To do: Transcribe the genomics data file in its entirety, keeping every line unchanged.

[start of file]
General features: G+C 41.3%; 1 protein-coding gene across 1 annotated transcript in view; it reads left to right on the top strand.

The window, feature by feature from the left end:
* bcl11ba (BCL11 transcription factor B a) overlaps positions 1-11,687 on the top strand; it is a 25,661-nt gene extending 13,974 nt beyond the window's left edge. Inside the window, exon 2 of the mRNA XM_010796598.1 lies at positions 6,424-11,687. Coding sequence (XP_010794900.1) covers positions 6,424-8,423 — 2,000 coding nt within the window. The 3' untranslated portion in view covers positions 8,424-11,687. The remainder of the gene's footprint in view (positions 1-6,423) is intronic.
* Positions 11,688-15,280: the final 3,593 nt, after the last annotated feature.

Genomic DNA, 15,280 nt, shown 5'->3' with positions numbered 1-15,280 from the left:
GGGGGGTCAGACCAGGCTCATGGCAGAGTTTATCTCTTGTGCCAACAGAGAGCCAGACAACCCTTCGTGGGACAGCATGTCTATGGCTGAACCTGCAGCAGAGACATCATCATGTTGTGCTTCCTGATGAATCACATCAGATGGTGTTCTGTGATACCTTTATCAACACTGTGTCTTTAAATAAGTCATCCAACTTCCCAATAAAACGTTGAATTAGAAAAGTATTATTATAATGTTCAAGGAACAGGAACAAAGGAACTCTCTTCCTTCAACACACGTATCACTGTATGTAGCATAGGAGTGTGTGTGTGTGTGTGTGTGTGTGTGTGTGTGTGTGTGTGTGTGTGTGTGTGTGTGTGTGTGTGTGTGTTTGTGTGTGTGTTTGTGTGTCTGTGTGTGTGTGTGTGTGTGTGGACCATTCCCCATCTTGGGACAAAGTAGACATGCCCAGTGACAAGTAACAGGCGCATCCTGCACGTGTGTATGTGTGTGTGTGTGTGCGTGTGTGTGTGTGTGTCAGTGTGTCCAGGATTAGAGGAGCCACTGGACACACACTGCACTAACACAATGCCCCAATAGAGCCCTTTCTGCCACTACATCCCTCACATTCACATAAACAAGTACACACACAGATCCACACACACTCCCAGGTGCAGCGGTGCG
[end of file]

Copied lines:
General features: G+C 41.3%; 1 protein-coding gene across 1 annotated transcript in view; it reads left to right on the top strand.

The window, feature by feature from the left end:
* bcl11ba (BCL11 transcription factor B a) overlaps positions 1-11,687 on the top strand; it is a 25,661-nt gene extending 13,974 nt beyond the window's left edge. Inside the window, exon 2 of the mRNA XM_010796598.1 lies at positions 6,424-11,687. Coding sequence (XP_010794900.1) covers positions 6,424-8,423 — 2,000 coding nt within the window. The 3' untranslated portion in view covers positions 8,424-11,687. The remainder of the gene's footprint in view (positions 1-6,423) is intronic.
* Positions 11,688-15,280: the final 3,593 nt, after the last annotated feature.

Genomic DNA, 15,280 nt, shown 5'->3' with positions numbered 1-15,280 from the left:
GGGGGGTCAGACCAGGCTCATGGCAGAGTTTATCTCTTGTGCCAACAGAGAGCCAGACAACCCTTCGTGGGACAGCATGTCTATGGCTGAACCTGCAGCAGAGACATCATCATGTTGTGCTTCCTGATGAATCACATCAGATGGTGTTCTGTGATACCTTTATCAACACTGTGTCTTTAAATAAGTCATCCAACTTCCCAATAAAACGTTGAATTAGAAAAGTATTATTATAATGTTCAAGGAACAGGAACAAAGGAACTCTCTTCCTTCAACACACGTATCACTGTATGTAGCATAGGAGTGTGTGTGTGTGTGTGTGTGTGTGTGTGTGTGTGTGTGTGTGTGTGTGTGTGTGTGTGTGTGTGTGTGTTTGTGTGTGTGTTTGTGTGTCTGTGTGTGTGTGTGTGTGTGTGGACCATTCCCCATCTTGGGACAAAGTAGACATGCCCAGTGACAAGTAACAGGCGCATCCTGCACGTGTGTATGTGTGTGTGTGTGTGCGTGTGTGTGTGTGTGTCAGTGTGTCCAGGATTAGAGGAGCCACTGGACACACACTGCACTAACACAATGCCCCAATAGAGCCCTTTCTGCCACTACATCCCTCACATTCACATAAACAAGTACACACACAGATCCACACACACTCCCAGGTGCAGCGGTGCG